Air Berlin Calls Investors to Invest €450m for Restructuring

Air Berlin Calls Investors to Invest €450m for Restructuring

Air Berlin, German low-cost airline, has requested investors to invest €450m to finance a 'comprehensive restructuring' of the business. The airline does not want its own ownership structure to be affected, after facing loss last year.

Etihad Airways, main shareholder of the airline, has subscribed to a subordinated bond worth €300m, which will issue a new bond of at least €150m. Etihad will offer new bonds with maturity in 2019 and will make exchange offer to bondholders with notes due in 2014 and 2015.

Currently, the credit facility for Air Berlin is 2016 which will also be increased to 2021 by Etihad, which owns 29.2% of the German airline. In order to compensate earlier budget losses, the company has been cutting the number of jobs and unprofitable routes.

In 2013, the airline registered a loss of €231.9m. Moreover, the company's total equity fell from a positive €130.2m in 2012 to a negative €186.1m at the end of the year in 2013. The company considers increase in temperatures in central Europe resulting in unexpectedly weak summer season to be the reason for its loss.

At present, the airline has more liabilities than its assets and claims that its recapitalization will not pose any affect to its ownership structure. Earlier, it was believed that Etihad might increase its stake after Air Berlin. The company twice postponed publication of its 2013 results.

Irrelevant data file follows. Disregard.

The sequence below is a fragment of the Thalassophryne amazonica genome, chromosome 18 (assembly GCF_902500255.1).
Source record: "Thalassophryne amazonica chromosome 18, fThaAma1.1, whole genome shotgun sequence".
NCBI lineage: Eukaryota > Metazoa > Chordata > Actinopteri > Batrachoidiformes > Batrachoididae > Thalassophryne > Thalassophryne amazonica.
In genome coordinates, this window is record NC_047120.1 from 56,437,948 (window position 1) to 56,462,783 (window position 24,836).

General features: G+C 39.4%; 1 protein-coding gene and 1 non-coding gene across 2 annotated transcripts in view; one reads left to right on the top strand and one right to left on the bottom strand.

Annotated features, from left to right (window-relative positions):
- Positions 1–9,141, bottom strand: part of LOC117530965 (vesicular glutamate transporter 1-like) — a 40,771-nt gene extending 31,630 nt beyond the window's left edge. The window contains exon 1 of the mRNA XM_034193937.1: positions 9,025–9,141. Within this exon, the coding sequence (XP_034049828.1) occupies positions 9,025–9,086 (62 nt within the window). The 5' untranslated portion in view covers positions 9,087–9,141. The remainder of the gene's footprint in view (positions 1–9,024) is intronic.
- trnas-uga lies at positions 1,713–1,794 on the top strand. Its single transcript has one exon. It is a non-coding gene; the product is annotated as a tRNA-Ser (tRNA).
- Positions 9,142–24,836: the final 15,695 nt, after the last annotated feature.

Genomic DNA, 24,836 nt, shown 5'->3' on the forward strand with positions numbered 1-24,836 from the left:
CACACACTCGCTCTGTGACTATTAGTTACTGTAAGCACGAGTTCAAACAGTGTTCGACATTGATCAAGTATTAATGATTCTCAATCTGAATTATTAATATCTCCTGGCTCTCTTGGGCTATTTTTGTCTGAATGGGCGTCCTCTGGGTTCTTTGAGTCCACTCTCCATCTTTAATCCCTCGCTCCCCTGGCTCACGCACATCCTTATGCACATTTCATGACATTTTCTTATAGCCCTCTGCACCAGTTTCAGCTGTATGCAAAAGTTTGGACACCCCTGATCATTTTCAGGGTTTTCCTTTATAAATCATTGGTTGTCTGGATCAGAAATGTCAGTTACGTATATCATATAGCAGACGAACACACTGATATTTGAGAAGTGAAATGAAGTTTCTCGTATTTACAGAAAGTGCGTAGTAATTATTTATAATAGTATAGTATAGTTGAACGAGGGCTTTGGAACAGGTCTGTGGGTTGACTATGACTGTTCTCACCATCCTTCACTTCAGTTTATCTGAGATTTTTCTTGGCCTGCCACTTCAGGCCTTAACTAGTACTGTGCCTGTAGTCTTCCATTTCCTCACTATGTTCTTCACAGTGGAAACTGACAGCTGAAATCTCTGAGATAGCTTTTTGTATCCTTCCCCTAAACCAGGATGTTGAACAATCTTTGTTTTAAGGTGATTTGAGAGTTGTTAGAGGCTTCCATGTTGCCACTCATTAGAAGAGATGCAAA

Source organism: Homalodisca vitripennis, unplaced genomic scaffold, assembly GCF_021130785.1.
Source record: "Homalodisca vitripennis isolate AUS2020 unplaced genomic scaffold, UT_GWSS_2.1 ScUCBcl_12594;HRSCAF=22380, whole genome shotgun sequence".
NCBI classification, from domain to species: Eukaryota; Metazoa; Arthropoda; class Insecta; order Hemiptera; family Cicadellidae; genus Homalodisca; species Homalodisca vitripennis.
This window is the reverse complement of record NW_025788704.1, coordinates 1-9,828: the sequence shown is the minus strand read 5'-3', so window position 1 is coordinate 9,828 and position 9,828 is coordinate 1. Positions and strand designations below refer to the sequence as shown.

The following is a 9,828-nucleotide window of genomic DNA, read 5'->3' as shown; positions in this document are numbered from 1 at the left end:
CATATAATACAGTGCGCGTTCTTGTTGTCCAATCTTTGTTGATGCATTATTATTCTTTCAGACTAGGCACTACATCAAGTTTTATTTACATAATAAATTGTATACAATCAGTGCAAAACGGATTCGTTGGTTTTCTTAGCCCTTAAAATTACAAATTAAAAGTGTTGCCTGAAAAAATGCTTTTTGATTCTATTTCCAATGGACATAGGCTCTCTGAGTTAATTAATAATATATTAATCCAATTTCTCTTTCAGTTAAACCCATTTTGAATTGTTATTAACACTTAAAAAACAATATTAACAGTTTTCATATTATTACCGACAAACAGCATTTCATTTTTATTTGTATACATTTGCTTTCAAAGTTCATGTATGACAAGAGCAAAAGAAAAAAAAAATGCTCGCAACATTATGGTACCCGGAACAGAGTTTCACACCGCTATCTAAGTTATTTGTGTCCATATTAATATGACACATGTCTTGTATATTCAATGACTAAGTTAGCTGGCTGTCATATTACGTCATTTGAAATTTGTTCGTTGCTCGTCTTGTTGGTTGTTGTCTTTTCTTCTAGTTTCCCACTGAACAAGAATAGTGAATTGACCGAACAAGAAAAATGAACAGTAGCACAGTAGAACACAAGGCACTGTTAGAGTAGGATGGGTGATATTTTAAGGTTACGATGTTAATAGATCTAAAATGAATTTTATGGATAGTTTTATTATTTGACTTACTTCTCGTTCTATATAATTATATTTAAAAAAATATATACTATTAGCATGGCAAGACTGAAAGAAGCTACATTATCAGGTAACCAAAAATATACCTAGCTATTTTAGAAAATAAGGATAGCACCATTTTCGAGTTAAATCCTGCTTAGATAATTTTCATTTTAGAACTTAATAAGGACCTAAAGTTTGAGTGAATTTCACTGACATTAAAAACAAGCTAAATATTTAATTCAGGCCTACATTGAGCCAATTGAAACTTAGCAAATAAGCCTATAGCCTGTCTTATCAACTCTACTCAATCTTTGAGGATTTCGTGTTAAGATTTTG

The European Commission is keeping a close watch on foreign holdings of the airlines to check whether foreign holdings in airlines comply with rules on foreign ownership and control. Being part of building up a global presence and driving traffic through Abu Dhabi, Etihad holds significant stake in the airline.

Ulf Hüttmeyer, the company's chief financial officer, said: "With our successful comprehensive recapitalization we can gain the necessary room for maneuver to fundamentally restructure the airline and head back to profitability".

Marco Ciomperlik, chief maintenance officer of Air Berlin, said the company posted its first profit in five years in 2012 by selling majority stake in its frequent flyer program to Etihad.


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